McMaster University’s Midwifery Education Program (MEP) is launching Canada’s first Master of Science (MSc) degree for midwives to build both scholarship and leadership in the profession.
Registration for the MSc program is now open, and its first students will begin classes in July, said Liz Darling, assistant dean of the midwifery program.
The MSc program will accept up to 24 students for its first year, including eight full-time and 16 part-time learners. The program is planned to increase over time, to an intake of 10 full-time and 20 part-time students each year.
The MSc classes will be offered primarily through online group learning, with some opportunities for in-person instruction. With only two mandatory week-long in-person residencies requiring travel to Hamilton, the degree is accessible to students across the globe.
Darling said the MSc was designed in response to a global call for midwives to play an increased leadership role in health-care organizations and systems.
“Ultimately it comes back to the benefit that midwifery brings to the people whom we care for,” said Darling.
“Midwives in Canada provide excellent care during pregnancy, childbirth, and the postpartum period. They provide care to people on their own terms and help them feel respected and empowered. However, midwifery care remains unavailable to many Canadians and midwives in Canada have untapped potential to increase access to sexual and reproductive health care for people who struggle to access that care,” she said.
“Our key motivation in creating this program is to graduate midwifery leaders who can increase the impact of the profession in health systems, and to expand the capacity of the midwifery profession to improve access to high quality sexual and reproductive health care, particularly for underserved groups.”
The MSc provides students with the option to complete the program part-time while continuing to work and without relocating. While the thesis-based degree must be completed full-time, the course-based option may be completed on either a full or part-time basis. The degree will be completed in two years by full-time students and three years by those studying part-time.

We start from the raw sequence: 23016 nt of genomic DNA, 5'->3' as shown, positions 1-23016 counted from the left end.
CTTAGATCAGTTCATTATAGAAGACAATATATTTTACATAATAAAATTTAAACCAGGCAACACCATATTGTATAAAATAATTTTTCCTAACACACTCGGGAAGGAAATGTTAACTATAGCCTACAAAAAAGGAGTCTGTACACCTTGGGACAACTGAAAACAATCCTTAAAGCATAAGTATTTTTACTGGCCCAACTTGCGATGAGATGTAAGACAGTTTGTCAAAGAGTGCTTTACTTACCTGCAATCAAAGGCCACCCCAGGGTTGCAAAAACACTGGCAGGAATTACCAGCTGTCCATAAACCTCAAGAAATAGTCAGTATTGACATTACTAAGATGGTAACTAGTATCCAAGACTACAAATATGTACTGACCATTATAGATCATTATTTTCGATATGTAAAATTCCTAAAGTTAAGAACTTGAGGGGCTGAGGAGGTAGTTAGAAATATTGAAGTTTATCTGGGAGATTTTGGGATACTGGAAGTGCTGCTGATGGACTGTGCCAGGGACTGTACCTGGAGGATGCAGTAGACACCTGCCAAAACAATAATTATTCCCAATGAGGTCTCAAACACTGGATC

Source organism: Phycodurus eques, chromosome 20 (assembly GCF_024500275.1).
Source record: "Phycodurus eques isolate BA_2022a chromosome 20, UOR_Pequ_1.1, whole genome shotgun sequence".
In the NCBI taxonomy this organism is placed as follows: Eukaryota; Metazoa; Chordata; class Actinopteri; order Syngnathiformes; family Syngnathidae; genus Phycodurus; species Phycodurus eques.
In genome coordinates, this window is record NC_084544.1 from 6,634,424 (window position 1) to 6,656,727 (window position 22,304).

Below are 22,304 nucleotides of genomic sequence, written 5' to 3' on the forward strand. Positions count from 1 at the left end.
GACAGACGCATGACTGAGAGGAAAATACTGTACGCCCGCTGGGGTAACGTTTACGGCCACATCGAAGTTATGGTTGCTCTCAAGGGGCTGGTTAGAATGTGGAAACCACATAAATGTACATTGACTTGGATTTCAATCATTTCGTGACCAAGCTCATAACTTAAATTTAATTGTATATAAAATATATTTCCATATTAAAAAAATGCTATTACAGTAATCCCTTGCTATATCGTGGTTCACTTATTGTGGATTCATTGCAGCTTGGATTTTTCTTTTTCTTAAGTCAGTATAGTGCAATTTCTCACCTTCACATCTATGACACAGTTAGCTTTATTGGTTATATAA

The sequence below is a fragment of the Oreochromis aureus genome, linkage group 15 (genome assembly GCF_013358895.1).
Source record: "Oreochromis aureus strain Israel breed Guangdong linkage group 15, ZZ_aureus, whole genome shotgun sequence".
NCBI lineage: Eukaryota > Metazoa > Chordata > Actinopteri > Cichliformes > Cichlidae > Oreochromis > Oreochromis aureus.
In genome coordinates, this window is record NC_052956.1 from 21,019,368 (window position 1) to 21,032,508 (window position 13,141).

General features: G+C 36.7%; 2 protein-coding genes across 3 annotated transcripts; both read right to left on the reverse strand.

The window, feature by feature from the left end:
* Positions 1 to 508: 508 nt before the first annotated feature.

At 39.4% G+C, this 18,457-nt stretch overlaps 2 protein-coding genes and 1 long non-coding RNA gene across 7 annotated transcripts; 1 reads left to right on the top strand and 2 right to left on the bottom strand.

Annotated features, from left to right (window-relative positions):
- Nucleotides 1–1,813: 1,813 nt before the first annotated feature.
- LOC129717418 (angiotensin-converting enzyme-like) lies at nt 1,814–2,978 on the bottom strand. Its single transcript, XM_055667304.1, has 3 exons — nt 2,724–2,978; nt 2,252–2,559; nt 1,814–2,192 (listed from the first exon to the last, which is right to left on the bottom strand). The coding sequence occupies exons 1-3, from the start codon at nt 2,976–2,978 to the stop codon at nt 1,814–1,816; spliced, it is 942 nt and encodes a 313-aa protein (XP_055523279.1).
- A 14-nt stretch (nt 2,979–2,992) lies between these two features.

The core courses in the program focus on leadership, social justice and system change, and research and evaluation.
Darling said the MSc’s elective courses will allow students to develop advanced clinical skills or expertise in a focused area of interest. Optional clinical and leadership placements will also offer learners experience to support their professional development.
Graduates will be prepared for roles including clinical and professional leaders, educators, researchers and clinicians with specialized advanced clinical skills.
“The major strength of Canadian midwifery is that the profession is regulated in a way that allows us to be autonomous primary care providers,” said Darling.
“Our care model is client-centred and supports choice of birthplace and continuity of care. The model of midwifery care in Canada is well respected internationally.”
Darling said that the participation of international students in the MSc program will enrich the experiences of all students and will enable the exchange of ideas and best practices from a variety of contexts.
“McMaster is the only place where international students can earn a Canadian MSc in midwifery,” said Darling.
The undergraduate midwifery program at McMaster gained formal accreditation from the Canadian Association for Midwifery Education in 2020 and was the first Canadian midwifery program to be so recognized.
“We are really excited to be embarking on another first for midwifery education in Canada, and for what this means for the profession moving forward,” said Darling.
“The new master’s degree is an exciting opportunity for midwives to develop as professionals and to contribute to improving health care for the people we serve.”